Book Review: Doctrine and Race

Mathews, Mary Beth Swetnam. Doctrine and Race: African American Evangelicals and Fundamentalism Between the Wars. Tuscaloosa: The University of Alabama Press, 2017. 157pp.


The basic thesis of Doctrine and Race is that during the interwar period (c. 1920-1940), which was dominated by the fundamentalist-modernist controversy, African-American Christians largely adhered to fundamentalist doctrine but adapted modernist views of social justice and race relations. To support this thesis, Mathews shows that the constructs of “fundamentalism” and “modernism” were “racialized term[s]” (7). The category of fundamentalism was created and defined by white Christians, and modernism was also a primarily white phenomenon. Therefore, African-American churches do not fit this binary, so the polarity of fundamentalism-modernism is an inadequate lens through which to view African-American churches during this period.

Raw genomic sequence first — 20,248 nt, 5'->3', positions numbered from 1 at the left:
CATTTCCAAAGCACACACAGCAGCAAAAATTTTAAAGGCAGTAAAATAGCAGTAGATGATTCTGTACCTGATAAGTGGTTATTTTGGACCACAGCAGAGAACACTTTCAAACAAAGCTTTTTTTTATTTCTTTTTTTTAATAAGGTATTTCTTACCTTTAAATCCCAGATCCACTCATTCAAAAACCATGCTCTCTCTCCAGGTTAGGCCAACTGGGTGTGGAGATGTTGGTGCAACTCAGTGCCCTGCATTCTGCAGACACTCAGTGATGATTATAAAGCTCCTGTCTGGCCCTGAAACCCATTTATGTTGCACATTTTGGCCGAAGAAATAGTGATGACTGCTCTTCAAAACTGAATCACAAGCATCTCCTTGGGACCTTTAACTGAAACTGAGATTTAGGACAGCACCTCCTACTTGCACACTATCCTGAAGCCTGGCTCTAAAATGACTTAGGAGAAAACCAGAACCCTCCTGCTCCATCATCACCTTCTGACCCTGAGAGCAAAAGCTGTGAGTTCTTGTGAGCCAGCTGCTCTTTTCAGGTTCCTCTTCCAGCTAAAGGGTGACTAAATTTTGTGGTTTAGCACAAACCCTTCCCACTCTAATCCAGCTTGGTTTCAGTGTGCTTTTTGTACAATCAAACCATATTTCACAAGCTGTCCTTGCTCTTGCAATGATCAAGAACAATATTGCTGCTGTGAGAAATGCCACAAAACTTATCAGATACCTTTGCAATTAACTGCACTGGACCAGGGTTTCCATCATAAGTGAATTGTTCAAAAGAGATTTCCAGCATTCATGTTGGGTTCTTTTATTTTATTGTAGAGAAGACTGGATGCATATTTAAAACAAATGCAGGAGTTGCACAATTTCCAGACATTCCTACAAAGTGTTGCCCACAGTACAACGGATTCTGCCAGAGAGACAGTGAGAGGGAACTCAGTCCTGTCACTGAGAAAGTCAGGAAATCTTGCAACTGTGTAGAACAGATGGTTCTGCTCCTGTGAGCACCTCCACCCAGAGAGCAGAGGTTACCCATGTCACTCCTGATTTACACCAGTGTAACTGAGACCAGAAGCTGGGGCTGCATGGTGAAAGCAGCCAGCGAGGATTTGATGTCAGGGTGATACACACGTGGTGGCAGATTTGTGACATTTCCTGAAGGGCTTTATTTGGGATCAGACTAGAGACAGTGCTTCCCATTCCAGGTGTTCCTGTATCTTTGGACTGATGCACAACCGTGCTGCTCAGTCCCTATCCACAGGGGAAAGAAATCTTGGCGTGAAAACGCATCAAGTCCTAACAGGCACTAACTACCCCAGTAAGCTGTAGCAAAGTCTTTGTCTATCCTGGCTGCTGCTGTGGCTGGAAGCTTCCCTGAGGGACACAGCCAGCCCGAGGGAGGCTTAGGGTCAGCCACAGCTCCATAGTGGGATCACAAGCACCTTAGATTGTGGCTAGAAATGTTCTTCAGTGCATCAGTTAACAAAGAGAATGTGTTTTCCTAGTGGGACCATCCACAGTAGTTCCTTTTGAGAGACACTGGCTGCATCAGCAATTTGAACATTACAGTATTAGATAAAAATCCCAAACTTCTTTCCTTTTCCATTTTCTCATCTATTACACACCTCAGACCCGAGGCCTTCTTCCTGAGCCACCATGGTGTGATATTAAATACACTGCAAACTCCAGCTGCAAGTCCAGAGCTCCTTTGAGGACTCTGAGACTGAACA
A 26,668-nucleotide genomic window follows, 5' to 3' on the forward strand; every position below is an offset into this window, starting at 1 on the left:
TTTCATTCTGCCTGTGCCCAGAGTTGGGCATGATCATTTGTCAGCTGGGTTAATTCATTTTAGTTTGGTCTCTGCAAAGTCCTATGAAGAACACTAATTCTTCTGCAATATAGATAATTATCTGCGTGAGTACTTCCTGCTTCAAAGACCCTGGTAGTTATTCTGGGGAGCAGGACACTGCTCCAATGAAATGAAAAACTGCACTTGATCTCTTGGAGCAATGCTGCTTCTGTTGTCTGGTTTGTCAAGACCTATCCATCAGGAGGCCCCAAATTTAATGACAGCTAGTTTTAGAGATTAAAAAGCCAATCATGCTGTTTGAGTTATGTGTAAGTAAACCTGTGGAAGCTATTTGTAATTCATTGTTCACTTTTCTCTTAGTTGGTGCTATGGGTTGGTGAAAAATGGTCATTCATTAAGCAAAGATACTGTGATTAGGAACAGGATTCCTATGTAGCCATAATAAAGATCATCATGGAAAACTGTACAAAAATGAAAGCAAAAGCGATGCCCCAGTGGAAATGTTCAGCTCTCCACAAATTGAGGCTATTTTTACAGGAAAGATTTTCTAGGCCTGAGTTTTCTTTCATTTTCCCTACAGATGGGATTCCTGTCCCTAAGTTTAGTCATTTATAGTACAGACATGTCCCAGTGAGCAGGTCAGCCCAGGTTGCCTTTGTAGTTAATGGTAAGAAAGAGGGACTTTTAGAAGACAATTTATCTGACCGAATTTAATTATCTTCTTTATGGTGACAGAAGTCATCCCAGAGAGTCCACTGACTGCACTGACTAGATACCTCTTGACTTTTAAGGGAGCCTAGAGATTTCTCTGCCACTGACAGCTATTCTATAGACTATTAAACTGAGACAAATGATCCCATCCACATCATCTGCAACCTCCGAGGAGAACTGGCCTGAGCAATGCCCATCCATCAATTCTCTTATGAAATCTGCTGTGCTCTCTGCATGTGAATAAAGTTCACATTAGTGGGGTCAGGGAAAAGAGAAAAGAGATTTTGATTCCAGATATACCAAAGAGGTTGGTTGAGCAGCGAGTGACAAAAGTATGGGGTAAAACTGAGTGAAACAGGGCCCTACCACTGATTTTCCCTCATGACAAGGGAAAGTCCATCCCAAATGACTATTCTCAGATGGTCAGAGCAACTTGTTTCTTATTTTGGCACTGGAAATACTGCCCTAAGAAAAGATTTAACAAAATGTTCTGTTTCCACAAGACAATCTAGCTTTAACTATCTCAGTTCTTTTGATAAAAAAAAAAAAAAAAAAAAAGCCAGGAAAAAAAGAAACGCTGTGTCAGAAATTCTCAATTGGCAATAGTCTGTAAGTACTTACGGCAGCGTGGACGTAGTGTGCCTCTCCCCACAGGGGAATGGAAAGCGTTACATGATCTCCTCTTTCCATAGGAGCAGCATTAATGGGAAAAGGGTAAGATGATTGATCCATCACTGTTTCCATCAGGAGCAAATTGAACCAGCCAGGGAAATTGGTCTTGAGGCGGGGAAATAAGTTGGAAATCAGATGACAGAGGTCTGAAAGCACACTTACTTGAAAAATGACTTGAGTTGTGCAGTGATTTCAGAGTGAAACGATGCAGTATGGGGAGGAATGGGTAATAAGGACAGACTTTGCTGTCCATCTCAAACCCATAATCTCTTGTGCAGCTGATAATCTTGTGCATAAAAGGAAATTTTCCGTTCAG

Mathews defines fundamentalism as a “militantly anti-modern evangelical movement” (3). Fundamentalists prioritized core doctrines such as “biblical inerrancy, the deity and Virgin Birth of Christ” and also “an insistence on holy living,” (3) which often meant refraining from dance, movies, and alcohol. Fundamentalists share with evangelicals a belief in core Christian doctrines. What primarily distinguishes them from evangelicals is their relationship to the broader society and culture, which is often separatist and combative – fundamentalists “battled mightily for them [evangelical beliefs] in a world they saw as turned against God and the saving power of evangelical Christianity” (3-4).